The reforms of retirement income streams could be the “most active disruptor” in the superannuation space in the long term and provide industry funds with significant advantages over SMSFs, according to one lawyer.
Townsends Business & Corporate Lawyers special counsel Michael Hallinan says while the superannuation industry is predominantly focused on implementing the wider super reforms at the moment, it will be “a very interesting period for advisers” when the new types of retirement income streams begin to emerge for super members.
“At the moment, the immediate thing is the new contribution rules,” Mr Hallinan said.
“The other big technical issue will be those who are moving from accumulation to the retirement phase and what kind of income stream or what combination of income stream products should they take?”
Deferred annuities will be one of the main types of annuities that will emerge in the marketplace from the government’s review of retirement income streams.
“I think deferred annuities will be on top of the list because at the moment deferred annuities are currently very unattractive because there’s no tax earnings exemption,” Mr Hallinan said.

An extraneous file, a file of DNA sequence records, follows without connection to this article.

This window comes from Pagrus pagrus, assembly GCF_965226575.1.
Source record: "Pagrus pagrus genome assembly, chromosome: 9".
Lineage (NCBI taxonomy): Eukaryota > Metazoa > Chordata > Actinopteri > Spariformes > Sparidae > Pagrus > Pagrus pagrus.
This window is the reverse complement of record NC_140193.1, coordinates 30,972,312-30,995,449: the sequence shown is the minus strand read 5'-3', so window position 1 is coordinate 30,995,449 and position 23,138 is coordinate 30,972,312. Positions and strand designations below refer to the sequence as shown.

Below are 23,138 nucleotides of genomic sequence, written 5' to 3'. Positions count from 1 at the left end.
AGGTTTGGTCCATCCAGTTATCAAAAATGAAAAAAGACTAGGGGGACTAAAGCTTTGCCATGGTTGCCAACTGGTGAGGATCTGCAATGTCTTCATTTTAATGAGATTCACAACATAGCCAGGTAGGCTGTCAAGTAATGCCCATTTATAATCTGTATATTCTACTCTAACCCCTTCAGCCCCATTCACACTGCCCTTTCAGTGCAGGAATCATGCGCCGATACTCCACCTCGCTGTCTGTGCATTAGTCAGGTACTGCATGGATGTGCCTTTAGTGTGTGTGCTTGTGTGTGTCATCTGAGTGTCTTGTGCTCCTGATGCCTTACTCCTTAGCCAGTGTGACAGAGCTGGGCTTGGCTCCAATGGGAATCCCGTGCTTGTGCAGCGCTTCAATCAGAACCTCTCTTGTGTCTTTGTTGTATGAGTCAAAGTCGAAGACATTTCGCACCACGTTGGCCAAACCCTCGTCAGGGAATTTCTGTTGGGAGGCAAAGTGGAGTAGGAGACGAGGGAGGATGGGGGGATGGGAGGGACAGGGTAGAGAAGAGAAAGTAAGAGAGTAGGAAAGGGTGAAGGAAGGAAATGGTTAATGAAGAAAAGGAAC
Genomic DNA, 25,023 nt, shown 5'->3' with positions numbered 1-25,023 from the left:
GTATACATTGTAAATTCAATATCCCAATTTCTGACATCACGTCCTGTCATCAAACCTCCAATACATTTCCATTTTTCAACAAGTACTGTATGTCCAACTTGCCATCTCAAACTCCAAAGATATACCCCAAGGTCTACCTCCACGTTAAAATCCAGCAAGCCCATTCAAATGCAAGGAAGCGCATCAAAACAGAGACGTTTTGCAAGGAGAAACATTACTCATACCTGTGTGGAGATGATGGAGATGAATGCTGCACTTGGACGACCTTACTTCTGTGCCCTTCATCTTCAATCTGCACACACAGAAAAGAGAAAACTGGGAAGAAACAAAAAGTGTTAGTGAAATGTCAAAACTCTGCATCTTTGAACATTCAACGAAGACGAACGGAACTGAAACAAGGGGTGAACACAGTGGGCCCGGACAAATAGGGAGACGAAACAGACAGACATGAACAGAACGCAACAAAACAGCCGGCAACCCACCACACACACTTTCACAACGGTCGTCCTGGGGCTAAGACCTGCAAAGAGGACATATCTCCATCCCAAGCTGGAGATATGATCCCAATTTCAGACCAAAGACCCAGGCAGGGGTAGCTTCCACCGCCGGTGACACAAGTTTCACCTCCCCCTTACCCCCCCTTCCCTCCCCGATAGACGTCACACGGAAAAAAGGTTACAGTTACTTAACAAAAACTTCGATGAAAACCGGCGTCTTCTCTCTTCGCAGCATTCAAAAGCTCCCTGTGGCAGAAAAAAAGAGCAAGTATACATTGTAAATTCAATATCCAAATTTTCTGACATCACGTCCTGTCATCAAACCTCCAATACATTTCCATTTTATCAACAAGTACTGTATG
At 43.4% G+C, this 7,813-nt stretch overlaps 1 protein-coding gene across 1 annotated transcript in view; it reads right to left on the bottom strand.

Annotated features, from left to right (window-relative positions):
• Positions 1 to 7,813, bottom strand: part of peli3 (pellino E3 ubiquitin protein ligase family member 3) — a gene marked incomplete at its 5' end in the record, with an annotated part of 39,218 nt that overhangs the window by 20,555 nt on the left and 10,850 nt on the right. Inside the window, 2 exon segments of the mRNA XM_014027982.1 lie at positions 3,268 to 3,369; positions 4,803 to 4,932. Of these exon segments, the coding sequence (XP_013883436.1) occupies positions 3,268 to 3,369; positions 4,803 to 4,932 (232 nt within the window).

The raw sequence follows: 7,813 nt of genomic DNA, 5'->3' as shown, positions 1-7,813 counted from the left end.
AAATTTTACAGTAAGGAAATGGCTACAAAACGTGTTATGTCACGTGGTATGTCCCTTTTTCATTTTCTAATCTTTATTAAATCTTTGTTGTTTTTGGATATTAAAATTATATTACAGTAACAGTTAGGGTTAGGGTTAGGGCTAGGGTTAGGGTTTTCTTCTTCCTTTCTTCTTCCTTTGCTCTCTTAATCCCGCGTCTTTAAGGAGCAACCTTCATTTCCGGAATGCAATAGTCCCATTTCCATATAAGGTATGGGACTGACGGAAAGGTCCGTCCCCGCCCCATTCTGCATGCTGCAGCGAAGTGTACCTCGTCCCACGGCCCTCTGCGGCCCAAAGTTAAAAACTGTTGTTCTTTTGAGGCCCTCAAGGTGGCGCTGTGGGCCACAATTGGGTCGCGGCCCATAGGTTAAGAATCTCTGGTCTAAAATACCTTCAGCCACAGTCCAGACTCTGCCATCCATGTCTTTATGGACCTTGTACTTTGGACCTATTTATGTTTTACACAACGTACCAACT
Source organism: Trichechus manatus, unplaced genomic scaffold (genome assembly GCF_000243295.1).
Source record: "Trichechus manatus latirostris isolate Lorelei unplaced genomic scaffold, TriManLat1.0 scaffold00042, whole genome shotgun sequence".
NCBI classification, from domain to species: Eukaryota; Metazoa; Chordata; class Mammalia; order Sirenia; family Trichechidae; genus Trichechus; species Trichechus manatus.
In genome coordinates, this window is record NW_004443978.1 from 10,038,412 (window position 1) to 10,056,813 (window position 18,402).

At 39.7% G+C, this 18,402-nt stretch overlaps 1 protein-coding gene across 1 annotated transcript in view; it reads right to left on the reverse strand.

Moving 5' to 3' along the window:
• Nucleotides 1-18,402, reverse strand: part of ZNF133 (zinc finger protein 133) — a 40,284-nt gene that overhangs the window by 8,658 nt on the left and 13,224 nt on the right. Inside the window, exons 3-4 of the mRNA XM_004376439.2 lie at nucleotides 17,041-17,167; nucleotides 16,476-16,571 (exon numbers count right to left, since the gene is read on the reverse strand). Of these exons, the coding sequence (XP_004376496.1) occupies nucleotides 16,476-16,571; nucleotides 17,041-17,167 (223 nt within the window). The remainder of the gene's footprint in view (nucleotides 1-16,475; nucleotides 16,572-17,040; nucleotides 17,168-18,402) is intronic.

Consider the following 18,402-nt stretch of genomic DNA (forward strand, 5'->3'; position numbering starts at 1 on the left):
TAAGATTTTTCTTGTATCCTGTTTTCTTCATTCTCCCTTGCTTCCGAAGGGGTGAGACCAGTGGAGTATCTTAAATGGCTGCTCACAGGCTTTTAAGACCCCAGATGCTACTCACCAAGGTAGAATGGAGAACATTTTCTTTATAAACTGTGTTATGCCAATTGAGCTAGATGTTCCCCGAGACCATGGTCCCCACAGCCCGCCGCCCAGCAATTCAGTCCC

He added that industry funds will also be keen to develop their group annuitisation products, which could pose a competitive threat to the SMSF sector.
“I think that will be the most active disruptor for the industry funds when they start developing non-standard retirement income stream products,” Mr Hallinan said.
“You won’t be able to access them through an SMSF because you need scale to make [these products] work. You need a number of people in the pool to make it work and you don’t have that in an SMSF.”
There may also be some standalone deferred annuity products available to SMSFs.
“You could see the dynamics where the industry funds could have an advantage in terms of providing income stream products against SMSFs,” Mr Hallinan said.
“They may leverage that product to entice people who are currently in SMSFs to move their entire balances into an industry fund where they can provide an SMSF-like experience. That might be five years down the track but that’s really going to be the most interesting long-term change out of these various changes.”
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